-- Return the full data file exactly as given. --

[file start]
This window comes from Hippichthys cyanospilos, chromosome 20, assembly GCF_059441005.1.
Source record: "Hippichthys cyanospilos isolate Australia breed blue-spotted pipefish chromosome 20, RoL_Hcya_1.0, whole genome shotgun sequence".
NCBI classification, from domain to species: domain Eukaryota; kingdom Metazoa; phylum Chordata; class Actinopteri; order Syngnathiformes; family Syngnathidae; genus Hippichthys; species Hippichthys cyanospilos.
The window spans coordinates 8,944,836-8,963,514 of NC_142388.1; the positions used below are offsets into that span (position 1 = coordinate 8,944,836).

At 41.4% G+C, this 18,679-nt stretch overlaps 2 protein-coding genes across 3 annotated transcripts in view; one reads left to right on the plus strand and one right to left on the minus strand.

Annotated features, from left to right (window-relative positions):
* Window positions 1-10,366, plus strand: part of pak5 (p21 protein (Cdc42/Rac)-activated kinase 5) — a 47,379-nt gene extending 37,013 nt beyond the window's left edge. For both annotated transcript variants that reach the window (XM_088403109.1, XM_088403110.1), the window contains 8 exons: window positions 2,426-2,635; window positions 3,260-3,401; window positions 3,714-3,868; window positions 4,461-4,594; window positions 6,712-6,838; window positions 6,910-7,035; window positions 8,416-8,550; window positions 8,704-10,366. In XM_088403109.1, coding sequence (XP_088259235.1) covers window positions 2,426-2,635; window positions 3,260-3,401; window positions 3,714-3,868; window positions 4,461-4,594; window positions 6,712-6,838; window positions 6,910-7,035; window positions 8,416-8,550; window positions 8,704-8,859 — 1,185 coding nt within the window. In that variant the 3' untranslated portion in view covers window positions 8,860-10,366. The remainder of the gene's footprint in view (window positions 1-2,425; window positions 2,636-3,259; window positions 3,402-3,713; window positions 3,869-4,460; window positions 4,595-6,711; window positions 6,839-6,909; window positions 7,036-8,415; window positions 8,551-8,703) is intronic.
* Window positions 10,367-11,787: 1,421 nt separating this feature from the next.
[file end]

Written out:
This window comes from Hippichthys cyanospilos, chromosome 20, assembly GCF_059441005.1.
Source record: "Hippichthys cyanospilos isolate Australia breed blue-spotted pipefish chromosome 20, RoL_Hcya_1.0, whole genome shotgun sequence".
NCBI classification, from domain to species: domain Eukaryota; kingdom Metazoa; phylum Chordata; class Actinopteri; order Syngnathiformes; family Syngnathidae; genus Hippichthys; species Hippichthys cyanospilos.
The window spans coordinates 8,944,836-8,963,514 of NC_142388.1; the positions used below are offsets into that span (position 1 = coordinate 8,944,836).

At 41.4% G+C, this 18,679-nt stretch overlaps 2 protein-coding genes across 3 annotated transcripts in view; one reads left to right on the plus strand and one right to left on the minus strand.

Annotated features, from left to right (window-relative positions):
* Window positions 1-10,366, plus strand: part of pak5 (p21 protein (Cdc42/Rac)-activated kinase 5) — a 47,379-nt gene extending 37,013 nt beyond the window's left edge. For both annotated transcript variants that reach the window (XM_088403109.1, XM_088403110.1), the window contains 8 exons: window positions 2,426-2,635; window positions 3,260-3,401; window positions 3,714-3,868; window positions 4,461-4,594; window positions 6,712-6,838; window positions 6,910-7,035; window positions 8,416-8,550; window positions 8,704-10,366. In XM_088403109.1, coding sequence (XP_088259235.1) covers window positions 2,426-2,635; window positions 3,260-3,401; window positions 3,714-3,868; window positions 4,461-4,594; window positions 6,712-6,838; window positions 6,910-7,035; window positions 8,416-8,550; window positions 8,704-8,859 — 1,185 coding nt within the window. In that variant the 3' untranslated portion in view covers window positions 8,860-10,366. The remainder of the gene's footprint in view (window positions 1-2,425; window positions 2,636-3,259; window positions 3,402-3,713; window positions 3,869-4,460; window positions 4,595-6,711; window positions 6,839-6,909; window positions 7,036-8,415; window positions 8,551-8,703) is intronic.
* Window positions 10,367-11,787: 1,421 nt separating this feature from the next.